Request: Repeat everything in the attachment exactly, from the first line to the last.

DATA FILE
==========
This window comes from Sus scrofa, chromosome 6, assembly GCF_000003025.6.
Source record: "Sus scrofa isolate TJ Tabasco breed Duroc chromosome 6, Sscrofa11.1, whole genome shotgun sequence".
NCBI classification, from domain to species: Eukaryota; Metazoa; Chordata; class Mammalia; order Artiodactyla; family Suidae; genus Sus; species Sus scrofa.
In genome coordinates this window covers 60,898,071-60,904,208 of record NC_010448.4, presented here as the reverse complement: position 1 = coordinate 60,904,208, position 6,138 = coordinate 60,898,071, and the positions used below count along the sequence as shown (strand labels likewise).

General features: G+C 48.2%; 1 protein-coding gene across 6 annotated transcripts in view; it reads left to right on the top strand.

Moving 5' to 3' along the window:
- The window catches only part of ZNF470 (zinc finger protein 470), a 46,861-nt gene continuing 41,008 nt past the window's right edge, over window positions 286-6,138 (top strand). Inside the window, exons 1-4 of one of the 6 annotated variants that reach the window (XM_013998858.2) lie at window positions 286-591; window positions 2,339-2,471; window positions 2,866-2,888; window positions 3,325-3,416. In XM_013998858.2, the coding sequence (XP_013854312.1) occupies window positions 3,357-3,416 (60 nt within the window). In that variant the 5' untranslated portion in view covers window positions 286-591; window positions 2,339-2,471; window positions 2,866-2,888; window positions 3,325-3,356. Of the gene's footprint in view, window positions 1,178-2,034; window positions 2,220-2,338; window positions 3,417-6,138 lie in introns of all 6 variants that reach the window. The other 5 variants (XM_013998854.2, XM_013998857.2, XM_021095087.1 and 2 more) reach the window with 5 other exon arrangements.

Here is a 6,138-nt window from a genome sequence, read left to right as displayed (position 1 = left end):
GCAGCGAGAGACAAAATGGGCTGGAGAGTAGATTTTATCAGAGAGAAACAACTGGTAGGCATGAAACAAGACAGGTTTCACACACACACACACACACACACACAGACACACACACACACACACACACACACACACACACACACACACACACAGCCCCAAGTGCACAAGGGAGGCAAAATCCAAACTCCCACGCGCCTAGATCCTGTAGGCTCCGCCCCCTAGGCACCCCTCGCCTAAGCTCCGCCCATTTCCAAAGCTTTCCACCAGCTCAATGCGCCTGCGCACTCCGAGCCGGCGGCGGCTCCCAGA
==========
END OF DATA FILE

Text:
This window comes from Sus scrofa, chromosome 6, assembly GCF_000003025.6.
Source record: "Sus scrofa isolate TJ Tabasco breed Duroc chromosome 6, Sscrofa11.1, whole genome shotgun sequence".
NCBI classification, from domain to species: Eukaryota; Metazoa; Chordata; class Mammalia; order Artiodactyla; family Suidae; genus Sus; species Sus scrofa.
In genome coordinates this window covers 60,898,071-60,904,208 of record NC_010448.4, presented here as the reverse complement: position 1 = coordinate 60,904,208, position 6,138 = coordinate 60,898,071, and the positions used below count along the sequence as shown (strand labels likewise).

General features: G+C 48.2%; 1 protein-coding gene across 6 annotated transcripts in view; it reads left to right on the top strand.

Moving 5' to 3' along the window:
- The window catches only part of ZNF470 (zinc finger protein 470), a 46,861-nt gene continuing 41,008 nt past the window's right edge, over window positions 286-6,138 (top strand). Inside the window, exons 1-4 of one of the 6 annotated variants that reach the window (XM_013998858.2) lie at window positions 286-591; window positions 2,339-2,471; window positions 2,866-2,888; window positions 3,325-3,416. In XM_013998858.2, the coding sequence (XP_013854312.1) occupies window positions 3,357-3,416 (60 nt within the window). In that variant the 5' untranslated portion in view covers window positions 286-591; window positions 2,339-2,471; window positions 2,866-2,888; window positions 3,325-3,356. Of the gene's footprint in view, window positions 1,178-2,034; window positions 2,220-2,338; window positions 3,417-6,138 lie in introns of all 6 variants that reach the window. The other 5 variants (XM_013998854.2, XM_013998857.2, XM_021095087.1 and 2 more) reach the window with 5 other exon arrangements.

Here is a 6,138-nt window from a genome sequence, read left to right as displayed (position 1 = left end):
GCAGCGAGAGACAAAATGGGCTGGAGAGTAGATTTTATCAGAGAGAAACAACTGGTAGGCATGAAACAAGACAGGTTTCACACACACACACACACACACACACAGACACACACACACACACACACACACACACACACACACACACACACACAGCCCCAAGTGCACAAGGGAGGCAAAATCCAAACTCCCACGCGCCTAGATCCTGTAGGCTCCGCCCCCTAGGCACCCCTCGCCTAAGCTCCGCCCATTTCCAAAGCTTTCCACCAGCTCAATGCGCCTGCGCACTCCGAGCCGGCGGCGGCTCCCAGA